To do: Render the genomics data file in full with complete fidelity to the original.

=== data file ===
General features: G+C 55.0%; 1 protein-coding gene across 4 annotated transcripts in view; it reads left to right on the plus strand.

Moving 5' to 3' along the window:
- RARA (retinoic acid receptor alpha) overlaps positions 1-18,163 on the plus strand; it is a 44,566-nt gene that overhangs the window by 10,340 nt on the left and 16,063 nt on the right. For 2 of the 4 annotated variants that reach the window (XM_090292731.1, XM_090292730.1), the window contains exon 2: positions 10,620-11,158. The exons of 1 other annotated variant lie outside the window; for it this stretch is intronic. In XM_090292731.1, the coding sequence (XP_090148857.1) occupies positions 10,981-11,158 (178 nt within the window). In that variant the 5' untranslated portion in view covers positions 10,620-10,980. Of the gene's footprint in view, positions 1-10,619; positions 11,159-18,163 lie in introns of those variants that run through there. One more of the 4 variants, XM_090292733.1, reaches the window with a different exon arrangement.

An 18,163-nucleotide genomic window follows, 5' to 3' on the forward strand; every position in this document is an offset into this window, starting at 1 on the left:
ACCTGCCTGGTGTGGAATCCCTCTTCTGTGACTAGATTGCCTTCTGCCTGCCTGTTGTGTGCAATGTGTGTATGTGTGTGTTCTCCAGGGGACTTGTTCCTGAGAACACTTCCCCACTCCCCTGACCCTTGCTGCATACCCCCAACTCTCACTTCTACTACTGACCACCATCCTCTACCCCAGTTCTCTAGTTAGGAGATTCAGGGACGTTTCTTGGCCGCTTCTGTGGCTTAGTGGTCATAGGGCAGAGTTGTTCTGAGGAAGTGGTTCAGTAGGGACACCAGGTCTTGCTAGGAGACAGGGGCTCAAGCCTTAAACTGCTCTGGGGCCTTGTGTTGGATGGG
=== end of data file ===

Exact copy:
General features: G+C 55.0%; 1 protein-coding gene across 4 annotated transcripts in view; it reads left to right on the plus strand.

Moving 5' to 3' along the window:
- RARA (retinoic acid receptor alpha) overlaps positions 1-18,163 on the plus strand; it is a 44,566-nt gene that overhangs the window by 10,340 nt on the left and 16,063 nt on the right. For 2 of the 4 annotated variants that reach the window (XM_090292731.1, XM_090292730.1), the window contains exon 2: positions 10,620-11,158. The exons of 1 other annotated variant lie outside the window; for it this stretch is intronic. In XM_090292731.1, the coding sequence (XP_090148857.1) occupies positions 10,981-11,158 (178 nt within the window). In that variant the 5' untranslated portion in view covers positions 10,620-10,980. Of the gene's footprint in view, positions 1-10,619; positions 11,159-18,163 lie in introns of those variants that run through there. One more of the 4 variants, XM_090292733.1, reaches the window with a different exon arrangement.

An 18,163-nucleotide genomic window follows, 5' to 3' on the forward strand; every position in this document is an offset into this window, starting at 1 on the left:
ACCTGCCTGGTGTGGAATCCCTCTTCTGTGACTAGATTGCCTTCTGCCTGCCTGTTGTGTGCAATGTGTGTATGTGTGTGTTCTCCAGGGGACTTGTTCCTGAGAACACTTCCCCACTCCCCTGACCCTTGCTGCATACCCCCAACTCTCACTTCTACTACTGACCACCATCCTCTACCCCAGTTCTCTAGTTAGGAGATTCAGGGACGTTTCTTGGCCGCTTCTGTGGCTTAGTGGTCATAGGGCAGAGTTGTTCTGAGGAAGTGGTTCAGTAGGGACACCAGGTCTTGCTAGGAGACAGGGGCTCAAGCCTTAAACTGCTCTGGGGCCTTGTGTTGGATGGG